The recommended treatment regimen for patients with AIH-PBC is long-term or lifelong administration of ursodeoxycholic acid combined with glucocorticoids[12]. In this case, the biochemical indexes improved rapidly after treatment with ursodeoxycholic acid and glucocorticoids, and the indexes rebounded after discontinuing the drug due to side effects.

IgG4-related diseases are immune-mediated diseases that have been gradually recognized and valued in recent years. They can affect almost all organs and tissues in the body, such as the pancreas, biliary tract, breast, kidney, and so on. The clinical manifestations vary depending on the involved organs. IgG4 hepatobiliary disease includes IgG4-related sclerosing cholangitis and IgG4-related liver disease[13]. The diagnostic criteria for IgG4-related diseases were published by the Japanese scientific research group in 2011: (1) Diffuse or characteristic nodules, masses, and swellings in single or multiple organs; (2) serum IgG4 level ≥1.35 g/L; and (3) histopathology: (a) obvious lymphocyte and plasma cell infiltration and fibrotic or sclerotic changes; (b) IgG4-positive plasma cell infiltration with an IgG4/IgG ratio > 0.4 and IgG4-positive plasma cells > 10/high power field. The gold standard for the diagnosis of IgG4-related disease relies on histopathology and immunohistochemical staining of IgG4-positive plasma cells. In this case, IgG4 was significantly elevated at the initial diagnosis, but no typical IgG4 sclerosing cholangitis manifestations, such as bile duct stenosis and deformation, were found on imaging. IgG4-related autoimmune hepatitis was excluded on the basis of negative IgG4 staining on liver biopsy.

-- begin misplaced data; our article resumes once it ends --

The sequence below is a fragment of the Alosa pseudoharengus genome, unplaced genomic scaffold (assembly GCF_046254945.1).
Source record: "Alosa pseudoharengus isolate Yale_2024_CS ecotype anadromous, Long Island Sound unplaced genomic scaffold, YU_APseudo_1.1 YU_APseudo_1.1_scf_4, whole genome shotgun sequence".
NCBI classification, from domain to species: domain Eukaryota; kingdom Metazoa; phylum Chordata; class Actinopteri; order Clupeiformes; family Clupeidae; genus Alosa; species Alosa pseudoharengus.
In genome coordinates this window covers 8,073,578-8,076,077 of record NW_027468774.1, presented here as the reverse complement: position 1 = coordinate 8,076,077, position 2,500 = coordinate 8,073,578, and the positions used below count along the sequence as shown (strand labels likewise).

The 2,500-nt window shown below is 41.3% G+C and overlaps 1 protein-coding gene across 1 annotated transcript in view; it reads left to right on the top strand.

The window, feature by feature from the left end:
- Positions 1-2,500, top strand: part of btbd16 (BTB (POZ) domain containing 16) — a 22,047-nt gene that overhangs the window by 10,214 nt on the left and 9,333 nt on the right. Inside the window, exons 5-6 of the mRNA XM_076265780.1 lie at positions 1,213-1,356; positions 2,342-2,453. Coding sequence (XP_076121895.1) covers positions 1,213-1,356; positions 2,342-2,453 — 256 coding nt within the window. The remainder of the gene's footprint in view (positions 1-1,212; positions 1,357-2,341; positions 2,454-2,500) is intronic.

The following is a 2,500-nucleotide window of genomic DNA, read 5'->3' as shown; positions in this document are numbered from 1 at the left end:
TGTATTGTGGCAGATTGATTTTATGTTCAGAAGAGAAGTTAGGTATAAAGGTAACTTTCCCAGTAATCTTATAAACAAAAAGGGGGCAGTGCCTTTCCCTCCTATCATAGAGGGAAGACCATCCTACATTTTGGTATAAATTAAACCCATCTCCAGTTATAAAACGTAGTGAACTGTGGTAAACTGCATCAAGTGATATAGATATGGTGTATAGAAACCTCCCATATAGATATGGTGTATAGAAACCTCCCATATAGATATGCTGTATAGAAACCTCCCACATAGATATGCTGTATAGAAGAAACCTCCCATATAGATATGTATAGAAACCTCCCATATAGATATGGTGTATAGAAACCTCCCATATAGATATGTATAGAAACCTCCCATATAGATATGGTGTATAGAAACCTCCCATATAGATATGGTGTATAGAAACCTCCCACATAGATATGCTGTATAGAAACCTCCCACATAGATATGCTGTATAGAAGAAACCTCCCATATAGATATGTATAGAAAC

IgG4-AIP has the highest incidence among IgG4-related disease, and the early misdiagnosis rate is high[14]. This patient's magnetic resonance cholangiopancreatography revealed an enlarged pancreatic head and mild dilatation of the pancreatic duct. The patient's serum IgG4 Levels were 1620.9 mg/L, over 1350 mg/L. Imaging examination showed focal enlargement of the pancreatic head, and the pancreatic duct was dilated, although the degree of dilatation was less than 0.5 cm. Negative IgG4 immunohistochemistry in the pancreatic tissue was considered to be the result of insufficient sampling; therefore, insufficient sampling is a limitation of our study. Although autoimmune thyroiditis was diagnosed based on elevated autoantibodies and ultrasonographic abnormalities, no thyroid biopsy was performed, and IgG4-related thyroid disease could not be confirmed or excluded.